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Discussion Starter #1
This afternoon we hit a high of 19 degrees (but at least it was quite sunny). So I pulled off the mouse guard from my one hive and ended up having to sweep off about 175 dead bees from the bottom board. I checked them for signs of problems and found no mites, deformities, etc. They looked fine, except dead. ;) However, a few of the bees were small, indicating they were quite young. Also counted four drones, too.

Is this normal attrition for this time of year? The hive sounds great....I can easily hear them humming away in there. They seem to be clustered where they should be (midway up the hive).

Just looking for reassurance, I guess. This is my first winter and I worry about the girls. :eek:
 

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You didn't say how long it had been since you last looked at the bottom board. If you lost 175 bees in a day, your losses are too high. When was the last time you checked?
 

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Swede,
At the end of December in Central Indiana, I'm pretty sure none of my hives have 75,000 bees in them! You must have Mega-hives!
 

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Trying to get a ball park figure. 75k may be a lot. Mine started around 10-12k with a 3lb package and figure that at the rate the queen lays eggs, around 20-30k by end of brood season. Even at 20k, 1% would be 200 bees. Those bees could have been laid the same day or had some brood issues. What length of time between "Sweeps" ? 2 weeks, 4 weeks, first of winter ? A few every day is normal.
 

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Yes, I understand. 175 bees is not a high percentage of the winter cluster but what I was trying to get a feel for from treeoflife was the time period of the loss. Losing 175 winter cluster bees a week is no big deal, but I would be concerned if I was losing 175 winter cluster bees a day. It doesn't take many 1% days until you've got such a small cluster that they can't cover/warm the new brood.
 

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This afternoon we hit a high of 19 degrees (but at least it was quite sunny). So I pulled off the mouse guard from my one hive and ended up having to sweep off about 175 dead bees from the bottom board. I checked them for signs of problems and found no mites, deformities, etc. They looked fine, except dead. ;) However, a few of the bees were small, indicating they were quite young. Also counted four drones, too.

Is this normal attrition for this time of year? The hive sounds great....I can easily hear them humming away in there. They seem to be clustered where they should be (midway up the hive).

Just looking for reassurance, I guess. This is my first winter and I worry about the girls. :eek:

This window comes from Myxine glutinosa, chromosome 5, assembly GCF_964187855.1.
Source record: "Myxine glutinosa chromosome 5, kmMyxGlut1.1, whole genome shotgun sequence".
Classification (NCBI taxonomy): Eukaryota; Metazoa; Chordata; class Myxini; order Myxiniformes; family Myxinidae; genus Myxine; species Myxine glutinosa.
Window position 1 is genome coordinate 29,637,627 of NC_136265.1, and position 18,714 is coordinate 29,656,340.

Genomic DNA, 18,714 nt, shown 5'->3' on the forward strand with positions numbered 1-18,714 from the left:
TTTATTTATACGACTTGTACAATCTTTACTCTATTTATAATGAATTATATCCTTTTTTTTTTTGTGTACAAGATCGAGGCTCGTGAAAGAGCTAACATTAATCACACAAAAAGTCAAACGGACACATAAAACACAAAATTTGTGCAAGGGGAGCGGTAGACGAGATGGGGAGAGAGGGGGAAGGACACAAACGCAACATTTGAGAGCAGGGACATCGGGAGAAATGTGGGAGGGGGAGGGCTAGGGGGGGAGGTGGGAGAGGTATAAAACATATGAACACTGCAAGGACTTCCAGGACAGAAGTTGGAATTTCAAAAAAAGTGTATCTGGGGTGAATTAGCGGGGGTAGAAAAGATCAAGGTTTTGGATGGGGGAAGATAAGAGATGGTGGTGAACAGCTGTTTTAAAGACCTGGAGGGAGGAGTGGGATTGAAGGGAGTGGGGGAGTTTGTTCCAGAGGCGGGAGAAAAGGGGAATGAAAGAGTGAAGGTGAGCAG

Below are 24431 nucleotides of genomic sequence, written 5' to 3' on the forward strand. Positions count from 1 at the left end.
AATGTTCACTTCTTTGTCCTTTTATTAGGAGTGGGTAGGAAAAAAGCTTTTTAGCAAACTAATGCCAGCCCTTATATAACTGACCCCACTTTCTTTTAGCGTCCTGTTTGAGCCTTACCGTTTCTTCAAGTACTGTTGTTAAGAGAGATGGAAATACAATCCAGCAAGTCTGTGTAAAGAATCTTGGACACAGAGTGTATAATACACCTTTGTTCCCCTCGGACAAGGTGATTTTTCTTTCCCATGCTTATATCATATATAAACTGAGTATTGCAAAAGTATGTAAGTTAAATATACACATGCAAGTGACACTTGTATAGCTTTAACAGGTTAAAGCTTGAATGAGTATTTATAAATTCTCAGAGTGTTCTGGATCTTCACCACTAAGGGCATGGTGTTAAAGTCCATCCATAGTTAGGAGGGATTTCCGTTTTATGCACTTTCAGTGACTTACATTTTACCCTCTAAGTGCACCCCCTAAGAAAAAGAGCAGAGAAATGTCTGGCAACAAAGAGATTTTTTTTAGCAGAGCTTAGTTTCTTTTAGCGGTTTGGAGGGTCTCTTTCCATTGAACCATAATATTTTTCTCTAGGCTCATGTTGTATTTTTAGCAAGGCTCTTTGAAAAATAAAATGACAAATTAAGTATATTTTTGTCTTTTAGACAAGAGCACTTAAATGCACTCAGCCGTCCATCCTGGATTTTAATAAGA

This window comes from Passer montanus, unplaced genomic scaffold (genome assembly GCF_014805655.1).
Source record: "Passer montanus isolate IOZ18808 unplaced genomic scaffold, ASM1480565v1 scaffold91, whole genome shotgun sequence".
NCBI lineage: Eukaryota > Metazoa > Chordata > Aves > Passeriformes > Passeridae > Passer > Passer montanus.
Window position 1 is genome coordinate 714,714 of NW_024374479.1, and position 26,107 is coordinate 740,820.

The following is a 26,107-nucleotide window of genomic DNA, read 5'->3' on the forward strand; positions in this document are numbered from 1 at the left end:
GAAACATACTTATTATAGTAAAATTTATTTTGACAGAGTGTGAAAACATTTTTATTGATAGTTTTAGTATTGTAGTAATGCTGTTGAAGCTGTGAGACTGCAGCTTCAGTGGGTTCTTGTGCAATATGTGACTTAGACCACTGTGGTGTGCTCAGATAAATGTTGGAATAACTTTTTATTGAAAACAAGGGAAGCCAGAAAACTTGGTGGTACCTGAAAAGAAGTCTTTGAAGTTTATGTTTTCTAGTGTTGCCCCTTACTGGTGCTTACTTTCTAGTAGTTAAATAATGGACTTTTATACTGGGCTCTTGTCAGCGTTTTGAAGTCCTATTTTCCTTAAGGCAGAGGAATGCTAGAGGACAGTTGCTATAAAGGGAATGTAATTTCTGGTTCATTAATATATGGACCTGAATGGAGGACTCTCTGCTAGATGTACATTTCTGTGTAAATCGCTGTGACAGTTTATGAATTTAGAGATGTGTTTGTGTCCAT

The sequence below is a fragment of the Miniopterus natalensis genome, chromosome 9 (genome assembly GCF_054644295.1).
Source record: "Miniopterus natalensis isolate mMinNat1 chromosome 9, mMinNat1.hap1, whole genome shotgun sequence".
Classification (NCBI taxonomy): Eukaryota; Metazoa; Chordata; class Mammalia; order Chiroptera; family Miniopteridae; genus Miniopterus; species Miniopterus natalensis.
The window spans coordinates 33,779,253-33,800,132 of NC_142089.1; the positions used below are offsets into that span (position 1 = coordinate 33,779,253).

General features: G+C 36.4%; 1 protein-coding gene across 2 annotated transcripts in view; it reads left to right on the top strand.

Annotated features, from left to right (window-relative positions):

These numbers are not abnormal. Did you put the mouse gaurd back? I recommend that you leave the hive alone until late March. By removing the mouse gaurd and scrapping the bottom board you may be doing more damage than good.
 

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Swede,
At the end of December in Central Indiana, I'm pretty sure none of my hives have 75,000 bees in them! You must have Mega-hives!
I'll bet that none of Swedes do either. If his hives have that many in June or July that would be impressive, but not in December.
 

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Discussion Starter #10
Thank you all for your replies. It's been at least 2 months since I checked the bottom board (when I winterized the hive). The dead bees I cleaned out accumulated since then. I have a gut feeling that all is well, but being my first year, I just needed to make sure this was normal. I seriously doubt if I had anywhere near 75,000 bees going into winter, though! But it was a nice, healthy robust colony. And yes, I did replace the mouse guard. One of the reasons I peeked in there in the first place was to make sure a little mouse didn't somehow sneak in. And no mouse was found. Just 175 dead girls.

sqkcrk, I'm curious why scraping out the bottom board might do more damage than good? It was just a quick sweep with a thin wooden stake. :s

Thanks all! I feel better. Cindy
 

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In my opinion, once you have done everything that you need to to ready your hive for the winter, you should leave it alone. Any manipulation of the hive will disturb the colony. It may not do any damage at all, but why take the chance. Those bees will be there in the spring, so what are you accomplishing by removing them now.

Otherwise, no big deal. I just don't see the need to do what you did.
 
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